In Texas, Abortion Snitches Don’t Get Stitches—They Get $10,000

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In Texas, Abortion Snitches Don’t Get Stitches—They Get $10,000

Imani Gandy

Through SB 8, Texas has deputized anyone to be an Abortion Enforcer. And the chilling effect is real.

In this time of economic uncertainty, people are looking for ways to pad their income. Maybe they’ve decided to drive for Uber a few times a week. Maybe they’re freelance writing or selling jewelry on Etsy. Maybe they’re working in an Amazon warehouse for minimum wage while watching Jeff Bezos blast off into space.

But Texas Republicans have introduced a new line of work that should have your average evangelical Christian praising the lord: abortion snitch. And it’s a job that you can do from anywhere in the country.

Gather ’round.

Texas recently passed a law, SB 8, which does two things. First, it criminalizes performing or “aiding and abetting” an abortion after six weeks’ gestation. (Yes, that makes it a pre-viability abortion ban and therefore unconstitutional under Roe v. Wade and Planned Parenthood v. Casey.) And second, it upends the way laws are passed, enforced, and litigated—all in a bid to operate a near-total abortion ban that flouts federal law.

Not only does the law make no sense, but it’s also impossible to follow. It doesn’t explain what kind of behavior constitutes aiding and abetting an abortion. Does driving someone to an abortion clinic count? Does opening the door for someone entering an abortion clinic count? It gets even more absurd: The law says a person can be held civilly liable for aiding and abetting an abortion performed in violation of the six-week ban, whether or not they knew or should have known that the abortion was in violation of the six-week ban.

As absurd as the law sounds, I must concede that it is actually pretty clever: Historically, when Texas has enacted an unconstitutional abortion ban—and believe you me, they have passed plenty over the last decade—the Center for Reproductive Rights, Planned Parenthood Federation of America, and/or the American Civil Liberties Union, who essentially act as the lawyer-gatekeepers between abortion providers and pregnant patients in need of abortion on the one hand, and meddling politicians who want to plant a flag in the uterus of every person in this country on the other hand, would immediately file a lawsuit challenging the law. And, in most cases, a federal judge would immediately block the law, thus preserving access to abortion while the lawsuit makes its way through the courts. Texas has passed pre-viability bans and burdensome restrictions, and patients in Texas have been able to access abortion because lawyers went to court and blocked Texas Republicans from infringing on pregnant Texans’ constitutional rights.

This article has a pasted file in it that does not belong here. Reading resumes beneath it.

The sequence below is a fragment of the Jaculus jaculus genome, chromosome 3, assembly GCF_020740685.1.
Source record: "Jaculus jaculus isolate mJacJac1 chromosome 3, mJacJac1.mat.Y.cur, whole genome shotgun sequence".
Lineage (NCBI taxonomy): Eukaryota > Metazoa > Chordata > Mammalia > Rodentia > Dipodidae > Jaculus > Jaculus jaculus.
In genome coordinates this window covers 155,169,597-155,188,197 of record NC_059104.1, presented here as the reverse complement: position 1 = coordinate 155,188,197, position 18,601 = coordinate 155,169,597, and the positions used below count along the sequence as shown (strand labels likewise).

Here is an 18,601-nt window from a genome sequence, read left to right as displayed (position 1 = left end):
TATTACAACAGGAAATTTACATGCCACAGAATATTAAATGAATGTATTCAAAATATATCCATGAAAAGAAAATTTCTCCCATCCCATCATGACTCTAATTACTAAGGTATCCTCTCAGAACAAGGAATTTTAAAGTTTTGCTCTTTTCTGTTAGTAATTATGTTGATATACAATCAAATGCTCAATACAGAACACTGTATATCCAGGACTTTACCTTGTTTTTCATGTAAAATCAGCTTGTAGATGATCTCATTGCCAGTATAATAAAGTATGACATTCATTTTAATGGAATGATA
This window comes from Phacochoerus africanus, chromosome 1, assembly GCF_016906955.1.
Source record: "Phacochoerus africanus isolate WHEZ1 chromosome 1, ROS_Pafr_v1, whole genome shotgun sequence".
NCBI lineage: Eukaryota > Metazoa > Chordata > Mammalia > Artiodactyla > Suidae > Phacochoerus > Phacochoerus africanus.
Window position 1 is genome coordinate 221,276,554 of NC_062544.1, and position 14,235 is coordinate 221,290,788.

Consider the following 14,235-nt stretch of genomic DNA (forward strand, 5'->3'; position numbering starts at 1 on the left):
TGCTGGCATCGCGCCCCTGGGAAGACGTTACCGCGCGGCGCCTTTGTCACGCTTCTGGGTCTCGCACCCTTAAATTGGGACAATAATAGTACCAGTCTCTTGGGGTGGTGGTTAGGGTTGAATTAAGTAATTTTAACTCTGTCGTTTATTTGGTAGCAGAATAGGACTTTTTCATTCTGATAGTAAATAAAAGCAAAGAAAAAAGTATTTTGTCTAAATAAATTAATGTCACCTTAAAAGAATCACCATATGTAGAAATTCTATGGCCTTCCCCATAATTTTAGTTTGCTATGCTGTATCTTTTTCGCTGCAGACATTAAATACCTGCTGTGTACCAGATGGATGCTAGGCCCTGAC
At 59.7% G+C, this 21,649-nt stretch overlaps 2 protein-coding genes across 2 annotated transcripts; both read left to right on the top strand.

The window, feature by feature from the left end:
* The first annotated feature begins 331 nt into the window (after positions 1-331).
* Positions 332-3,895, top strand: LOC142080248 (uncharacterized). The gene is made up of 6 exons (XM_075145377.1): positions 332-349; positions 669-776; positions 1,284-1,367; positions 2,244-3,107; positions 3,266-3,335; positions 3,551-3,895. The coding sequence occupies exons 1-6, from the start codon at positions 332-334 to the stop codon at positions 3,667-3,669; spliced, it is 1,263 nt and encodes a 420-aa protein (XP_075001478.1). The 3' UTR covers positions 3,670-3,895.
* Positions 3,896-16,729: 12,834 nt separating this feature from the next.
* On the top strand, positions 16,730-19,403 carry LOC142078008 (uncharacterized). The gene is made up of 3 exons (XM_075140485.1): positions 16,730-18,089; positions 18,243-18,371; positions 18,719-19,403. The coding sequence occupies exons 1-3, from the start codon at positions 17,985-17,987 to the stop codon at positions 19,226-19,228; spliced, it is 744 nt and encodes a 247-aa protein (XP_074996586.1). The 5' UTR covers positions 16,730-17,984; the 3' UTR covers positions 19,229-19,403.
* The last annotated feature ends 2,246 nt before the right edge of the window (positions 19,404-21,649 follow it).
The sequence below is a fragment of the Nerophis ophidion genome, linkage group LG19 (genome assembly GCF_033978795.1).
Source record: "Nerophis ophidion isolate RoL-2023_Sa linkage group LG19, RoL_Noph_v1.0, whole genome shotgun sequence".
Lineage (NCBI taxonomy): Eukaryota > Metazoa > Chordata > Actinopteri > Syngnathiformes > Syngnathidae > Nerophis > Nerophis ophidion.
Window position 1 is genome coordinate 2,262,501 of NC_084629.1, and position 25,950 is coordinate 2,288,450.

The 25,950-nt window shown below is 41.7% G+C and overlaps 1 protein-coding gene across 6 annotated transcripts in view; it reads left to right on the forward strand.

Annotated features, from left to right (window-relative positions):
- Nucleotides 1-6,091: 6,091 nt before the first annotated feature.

It’s been good for pregnant patients but frustrating for anti-choice politicians who want their regressive laws of dubious constitutionality to go into effect so that clinics will close and access will be cut off while the law’s constitutionality is litigated in court over the course of several years.

So Texas Republicans came up with a new scheme: SB 8 turns over enforcement of the law to private citizens and forbids its enforcement by public officials.

This way, anyone wanting to challenge the law literally can’t. They can’t file a lawsuit against the attorney general or the head of the department of health—the traditional defendants in lawsuits like these—because public officials have no enforcement power. You can’t sue a public official for something they will never do, and which the law says they’re not allowed to do.

That’s not to say that the lawyers at CRR, PPFA, and the ACLU aren’t going to try. Last week, they filed a lawsuit on behalf of dozens of abortion providers, clergy members, nonprofit groups, and mutual aid organizations challenging the law. But since the law makes it impossible to sue anyone, lawyers for the plaintiffs decided to sue everyone: The suit names every state judge and every court clerk as a defendant because they might be called upon to help enforce the law in the future by participating in the civil lawsuits.

Texas is going back to its Wild West roots and thumbing its nose at the Constitution and the rule of law in a way few states ever have before.

I’m going to be frank: This lawsuit is bonkers. But the law it is challenging is bonkers, and you know the old saying: You gotta fight bonkers with bonkers.

It is incredibly rare for lawyers to file a lawsuit against a class of hundreds of defendants, but that’s what lawyers in this case have done because, again, they can’t sue the public officials they normally would: the head of the department of health or the attorney general or some other public official. And they must be able to sue someone.